09 Austrian museum director Max Hollein has been appointed as the director of the Fine Art Museums of San Francisco (FAMSF), which will see him helm the de Young Memorial Museum and the Legion of Honor beginning June 1st.
(via the New York Times)
Hollein has been a force to be reckoned with during his tenure at Frankfurt’s Schirn Kunsthalle, Städel Museum, and Liebieghaus Skulpturensammlung. He joined the Schirn as director in 2001 and in 2006 was appointed director of the further two institutions. Hollein cut his teeth in New York at the Guggenheim, helping to develop initiatives such as the Deutsche Guggenheim in Berlin and the Guggenheim Bilbao. He took an American affinity for private museum funding with him to Germany, raising over half of the $69 million it took to construct a new expansion for the Städel from private donors. It was created to house a new contemporary art collection, which was also largely sourced via cooperations with corporations such as DZ Bank and Deutsche Bank. Both were novel accomplishments for a European museum. With FAMSF’s low endowment for an organization of its size, this acumen will no doubt come in handy. And considering the cultural influx that the Bay Area is currently seeing—from SFMOMA’s expansion, the newly renovated Berkeley Art Museum, and galleries flocking to Silicon Valley—Hollein’s swap is one among a number of indicators that San Francisco should be near the top of art worlders’ watchlists.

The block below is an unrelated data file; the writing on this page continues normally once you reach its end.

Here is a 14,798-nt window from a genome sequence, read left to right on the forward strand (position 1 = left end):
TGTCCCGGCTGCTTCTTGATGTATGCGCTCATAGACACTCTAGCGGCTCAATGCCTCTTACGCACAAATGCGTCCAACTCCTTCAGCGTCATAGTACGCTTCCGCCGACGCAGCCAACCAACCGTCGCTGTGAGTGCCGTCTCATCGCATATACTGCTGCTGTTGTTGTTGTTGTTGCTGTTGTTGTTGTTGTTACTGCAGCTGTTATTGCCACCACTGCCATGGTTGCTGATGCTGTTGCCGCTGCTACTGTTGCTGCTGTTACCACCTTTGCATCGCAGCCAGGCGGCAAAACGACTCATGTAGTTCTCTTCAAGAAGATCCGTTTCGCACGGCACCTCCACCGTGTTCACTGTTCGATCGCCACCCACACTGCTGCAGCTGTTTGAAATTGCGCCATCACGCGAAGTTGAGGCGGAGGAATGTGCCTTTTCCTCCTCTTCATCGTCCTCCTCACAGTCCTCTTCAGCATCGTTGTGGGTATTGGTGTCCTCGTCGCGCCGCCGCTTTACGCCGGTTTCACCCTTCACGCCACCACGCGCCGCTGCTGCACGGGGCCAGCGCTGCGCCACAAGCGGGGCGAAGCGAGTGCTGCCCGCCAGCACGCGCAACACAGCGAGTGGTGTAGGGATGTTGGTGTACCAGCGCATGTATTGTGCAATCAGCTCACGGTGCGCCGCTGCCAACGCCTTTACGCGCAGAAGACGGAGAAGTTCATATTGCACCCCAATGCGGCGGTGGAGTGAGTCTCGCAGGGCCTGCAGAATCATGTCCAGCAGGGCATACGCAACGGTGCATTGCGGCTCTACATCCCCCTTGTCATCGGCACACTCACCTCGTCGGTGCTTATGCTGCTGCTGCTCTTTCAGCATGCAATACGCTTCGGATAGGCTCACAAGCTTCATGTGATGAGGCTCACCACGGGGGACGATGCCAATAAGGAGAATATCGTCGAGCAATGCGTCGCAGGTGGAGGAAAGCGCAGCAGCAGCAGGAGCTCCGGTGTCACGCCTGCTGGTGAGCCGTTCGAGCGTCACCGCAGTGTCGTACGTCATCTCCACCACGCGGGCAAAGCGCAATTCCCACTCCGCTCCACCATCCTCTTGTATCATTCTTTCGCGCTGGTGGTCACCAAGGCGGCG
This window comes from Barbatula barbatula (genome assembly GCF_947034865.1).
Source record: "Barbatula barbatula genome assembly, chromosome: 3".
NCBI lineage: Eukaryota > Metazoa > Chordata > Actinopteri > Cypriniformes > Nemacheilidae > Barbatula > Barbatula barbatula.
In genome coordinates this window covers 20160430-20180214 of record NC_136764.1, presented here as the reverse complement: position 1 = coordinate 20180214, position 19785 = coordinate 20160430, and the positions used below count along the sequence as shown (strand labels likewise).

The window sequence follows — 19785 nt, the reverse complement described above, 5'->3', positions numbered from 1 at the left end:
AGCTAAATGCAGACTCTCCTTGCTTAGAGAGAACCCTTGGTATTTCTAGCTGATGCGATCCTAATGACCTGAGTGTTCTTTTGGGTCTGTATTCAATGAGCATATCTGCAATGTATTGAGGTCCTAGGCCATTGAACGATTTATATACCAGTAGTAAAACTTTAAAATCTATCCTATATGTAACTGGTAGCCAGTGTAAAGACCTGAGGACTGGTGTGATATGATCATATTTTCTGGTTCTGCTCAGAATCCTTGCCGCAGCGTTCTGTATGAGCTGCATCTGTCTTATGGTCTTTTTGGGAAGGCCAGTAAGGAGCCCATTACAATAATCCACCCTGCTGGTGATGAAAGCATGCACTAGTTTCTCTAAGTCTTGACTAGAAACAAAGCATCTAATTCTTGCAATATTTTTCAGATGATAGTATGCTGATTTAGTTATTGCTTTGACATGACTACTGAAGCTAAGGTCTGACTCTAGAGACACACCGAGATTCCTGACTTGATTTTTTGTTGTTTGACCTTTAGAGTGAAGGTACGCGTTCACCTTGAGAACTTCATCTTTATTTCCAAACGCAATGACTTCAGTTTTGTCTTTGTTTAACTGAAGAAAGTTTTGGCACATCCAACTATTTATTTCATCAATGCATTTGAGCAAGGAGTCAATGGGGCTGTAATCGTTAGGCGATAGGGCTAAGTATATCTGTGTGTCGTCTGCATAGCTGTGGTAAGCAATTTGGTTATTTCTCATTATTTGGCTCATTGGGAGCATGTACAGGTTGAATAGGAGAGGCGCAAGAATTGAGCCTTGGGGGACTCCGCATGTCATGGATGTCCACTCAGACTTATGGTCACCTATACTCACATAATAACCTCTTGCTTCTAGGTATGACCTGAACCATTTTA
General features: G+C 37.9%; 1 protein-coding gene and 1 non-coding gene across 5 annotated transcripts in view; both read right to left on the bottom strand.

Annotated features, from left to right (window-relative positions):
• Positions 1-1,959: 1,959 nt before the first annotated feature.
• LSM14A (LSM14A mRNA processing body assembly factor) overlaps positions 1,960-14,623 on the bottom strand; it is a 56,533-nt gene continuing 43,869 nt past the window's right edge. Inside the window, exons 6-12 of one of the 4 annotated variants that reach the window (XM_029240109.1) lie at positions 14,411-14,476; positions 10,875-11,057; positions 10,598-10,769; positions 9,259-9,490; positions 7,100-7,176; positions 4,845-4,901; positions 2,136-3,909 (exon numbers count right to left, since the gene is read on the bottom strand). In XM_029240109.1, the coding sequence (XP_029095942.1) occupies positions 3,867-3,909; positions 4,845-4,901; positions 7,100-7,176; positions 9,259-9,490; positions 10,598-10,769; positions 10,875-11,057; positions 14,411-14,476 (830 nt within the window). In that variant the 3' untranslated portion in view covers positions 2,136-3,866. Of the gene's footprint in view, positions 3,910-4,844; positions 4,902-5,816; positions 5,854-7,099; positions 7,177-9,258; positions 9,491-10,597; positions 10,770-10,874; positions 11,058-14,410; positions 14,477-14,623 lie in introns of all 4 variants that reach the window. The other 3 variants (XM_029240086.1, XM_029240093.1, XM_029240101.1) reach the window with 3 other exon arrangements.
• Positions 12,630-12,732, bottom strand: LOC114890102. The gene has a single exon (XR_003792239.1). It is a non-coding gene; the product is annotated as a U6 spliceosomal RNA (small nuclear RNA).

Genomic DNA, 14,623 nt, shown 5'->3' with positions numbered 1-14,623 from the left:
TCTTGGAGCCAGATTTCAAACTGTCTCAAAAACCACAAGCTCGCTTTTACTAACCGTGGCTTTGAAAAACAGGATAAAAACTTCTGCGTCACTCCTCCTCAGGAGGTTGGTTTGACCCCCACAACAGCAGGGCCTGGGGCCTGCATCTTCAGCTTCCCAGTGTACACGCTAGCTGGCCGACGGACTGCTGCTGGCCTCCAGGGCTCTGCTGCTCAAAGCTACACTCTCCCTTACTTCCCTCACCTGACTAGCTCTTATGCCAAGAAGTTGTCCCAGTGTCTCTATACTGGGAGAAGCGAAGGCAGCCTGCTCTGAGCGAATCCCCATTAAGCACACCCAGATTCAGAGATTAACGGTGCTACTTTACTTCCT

10 Charges of vandalism levelled against Russian artist Pyotr Pavlensky, related to a performance piece in which he set the doors of the Russian national security agency on fire, have been changed by investigators to “damaging a cultural heritage site,” according to the artist’s lawyer.
Pavlensky could receive a sentence of up to three years in jail—the same as the maximum sentence under the old charges. The work, entitled Threat. Lubyanka’s Burning Door, took place in November of last year and saw the artist setting fire to the door of Russia’s Federal Security Bureau (an organization that serves as the successor to the KGB). Referencing the case of Ukrainian film director Oleg Sentsov, who was charged with terrorism in 2014 for organizing arson attacks on pro-Kremlin party offices in Crimea, Pavlensky has demanded that he be tried for terrorism instead. This news comes a month after organizers of the country’s most prestigious art award rejected Pavlensky’s nomination for Threat, leading to the resignation of several selection committee members and the cancellation of the 2016 prize itself.
—Abigail Cain, Alexander Forbes, Casey Lesser, Isaac Kaplan, and Tess Thackara
Cover image: Ruins of Palmyra’s Temple of Bel in 2010, before its destruction by ISIS. Photo by Bernard Gagnon, via Wikimedia Commons.